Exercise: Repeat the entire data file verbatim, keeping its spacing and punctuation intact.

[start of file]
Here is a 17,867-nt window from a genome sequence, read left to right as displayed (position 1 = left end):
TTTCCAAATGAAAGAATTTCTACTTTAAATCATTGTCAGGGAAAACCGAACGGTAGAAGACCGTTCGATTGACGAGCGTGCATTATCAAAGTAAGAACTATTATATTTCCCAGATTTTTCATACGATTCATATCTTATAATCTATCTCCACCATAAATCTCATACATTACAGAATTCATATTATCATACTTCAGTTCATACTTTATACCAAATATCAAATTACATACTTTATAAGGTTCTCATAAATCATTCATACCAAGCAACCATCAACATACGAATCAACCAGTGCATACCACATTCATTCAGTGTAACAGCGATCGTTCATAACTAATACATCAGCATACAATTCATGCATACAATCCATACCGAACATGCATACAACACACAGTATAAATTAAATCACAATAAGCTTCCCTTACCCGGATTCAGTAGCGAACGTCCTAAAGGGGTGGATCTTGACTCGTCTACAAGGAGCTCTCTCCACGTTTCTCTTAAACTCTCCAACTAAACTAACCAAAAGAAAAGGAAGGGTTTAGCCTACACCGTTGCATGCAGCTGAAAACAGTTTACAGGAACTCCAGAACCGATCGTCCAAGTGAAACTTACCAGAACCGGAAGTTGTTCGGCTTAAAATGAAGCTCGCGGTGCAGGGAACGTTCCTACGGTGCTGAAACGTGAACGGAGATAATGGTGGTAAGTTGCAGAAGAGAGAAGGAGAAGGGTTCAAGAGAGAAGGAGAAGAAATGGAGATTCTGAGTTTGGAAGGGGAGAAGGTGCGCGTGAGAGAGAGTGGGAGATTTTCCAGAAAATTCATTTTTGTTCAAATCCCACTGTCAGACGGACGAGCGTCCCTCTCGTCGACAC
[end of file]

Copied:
Here is a 17,867-nt window from a genome sequence, read left to right as displayed (position 1 = left end):
TTTCCAAATGAAAGAATTTCTACTTTAAATCATTGTCAGGGAAAACCGAACGGTAGAAGACCGTTCGATTGACGAGCGTGCATTATCAAAGTAAGAACTATTATATTTCCCAGATTTTTCATACGATTCATATCTTATAATCTATCTCCACCATAAATCTCATACATTACAGAATTCATATTATCATACTTCAGTTCATACTTTATACCAAATATCAAATTACATACTTTATAAGGTTCTCATAAATCATTCATACCAAGCAACCATCAACATACGAATCAACCAGTGCATACCACATTCATTCAGTGTAACAGCGATCGTTCATAACTAATACATCAGCATACAATTCATGCATACAATCCATACCGAACATGCATACAACACACAGTATAAATTAAATCACAATAAGCTTCCCTTACCCGGATTCAGTAGCGAACGTCCTAAAGGGGTGGATCTTGACTCGTCTACAAGGAGCTCTCTCCACGTTTCTCTTAAACTCTCCAACTAAACTAACCAAAAGAAAAGGAAGGGTTTAGCCTACACCGTTGCATGCAGCTGAAAACAGTTTACAGGAACTCCAGAACCGATCGTCCAAGTGAAACTTACCAGAACCGGAAGTTGTTCGGCTTAAAATGAAGCTCGCGGTGCAGGGAACGTTCCTACGGTGCTGAAACGTGAACGGAGATAATGGTGGTAAGTTGCAGAAGAGAGAAGGAGAAGGGTTCAAGAGAGAAGGAGAAGAAATGGAGATTCTGAGTTTGGAAGGGGAGAAGGTGCGCGTGAGAGAGAGTGGGAGATTTTCCAGAAAATTCATTTTTGTTCAAATCCCACTGTCAGACGGACGAGCGTCCCTCTCGTCGACAC